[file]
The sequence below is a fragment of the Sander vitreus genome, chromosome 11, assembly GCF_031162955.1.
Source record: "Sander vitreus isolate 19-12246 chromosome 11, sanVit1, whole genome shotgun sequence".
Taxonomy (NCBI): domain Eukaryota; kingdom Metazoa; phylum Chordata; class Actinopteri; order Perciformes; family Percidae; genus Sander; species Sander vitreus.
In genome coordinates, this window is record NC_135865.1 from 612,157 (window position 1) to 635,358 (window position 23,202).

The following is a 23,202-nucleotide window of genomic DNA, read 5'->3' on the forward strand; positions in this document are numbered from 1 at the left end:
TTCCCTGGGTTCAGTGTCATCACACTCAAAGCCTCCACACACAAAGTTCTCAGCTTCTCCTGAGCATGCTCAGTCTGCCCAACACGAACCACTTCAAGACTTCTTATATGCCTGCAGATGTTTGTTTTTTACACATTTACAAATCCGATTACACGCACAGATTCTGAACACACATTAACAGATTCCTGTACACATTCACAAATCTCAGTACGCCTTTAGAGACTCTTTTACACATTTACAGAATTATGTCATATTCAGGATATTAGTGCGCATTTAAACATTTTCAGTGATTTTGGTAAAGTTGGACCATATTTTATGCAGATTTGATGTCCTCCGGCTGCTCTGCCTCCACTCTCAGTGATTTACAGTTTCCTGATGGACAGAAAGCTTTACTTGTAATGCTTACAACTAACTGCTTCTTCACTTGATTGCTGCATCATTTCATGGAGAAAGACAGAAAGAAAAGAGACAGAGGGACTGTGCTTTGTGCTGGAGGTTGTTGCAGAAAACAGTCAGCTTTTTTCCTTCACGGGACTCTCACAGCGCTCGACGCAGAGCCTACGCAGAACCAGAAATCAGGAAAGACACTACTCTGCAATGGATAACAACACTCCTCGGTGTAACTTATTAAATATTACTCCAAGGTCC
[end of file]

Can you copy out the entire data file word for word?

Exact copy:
The sequence below is a fragment of the Sander vitreus genome, chromosome 11, assembly GCF_031162955.1.
Source record: "Sander vitreus isolate 19-12246 chromosome 11, sanVit1, whole genome shotgun sequence".
Taxonomy (NCBI): domain Eukaryota; kingdom Metazoa; phylum Chordata; class Actinopteri; order Perciformes; family Percidae; genus Sander; species Sander vitreus.
In genome coordinates, this window is record NC_135865.1 from 612,157 (window position 1) to 635,358 (window position 23,202).

The following is a 23,202-nucleotide window of genomic DNA, read 5'->3' on the forward strand; positions in this document are numbered from 1 at the left end:
TTCCCTGGGTTCAGTGTCATCACACTCAAAGCCTCCACACACAAAGTTCTCAGCTTCTCCTGAGCATGCTCAGTCTGCCCAACACGAACCACTTCAAGACTTCTTATATGCCTGCAGATGTTTGTTTTTTACACATTTACAAATCCGATTACACGCACAGATTCTGAACACACATTAACAGATTCCTGTACACATTCACAAATCTCAGTACGCCTTTAGAGACTCTTTTACACATTTACAGAATTATGTCATATTCAGGATATTAGTGCGCATTTAAACATTTTCAGTGATTTTGGTAAAGTTGGACCATATTTTATGCAGATTTGATGTCCTCCGGCTGCTCTGCCTCCACTCTCAGTGATTTACAGTTTCCTGATGGACAGAAAGCTTTACTTGTAATGCTTACAACTAACTGCTTCTTCACTTGATTGCTGCATCATTTCATGGAGAAAGACAGAAAGAAAAGAGACAGAGGGACTGTGCTTTGTGCTGGAGGTTGTTGCAGAAAACAGTCAGCTTTTTTCCTTCACGGGACTCTCACAGCGCTCGACGCAGAGCCTACGCAGAACCAGAAATCAGGAAAGACACTACTCTGCAATGGATAACAACACTCCTCGGTGTAACTTATTAAATATTACTCCAAGGTCC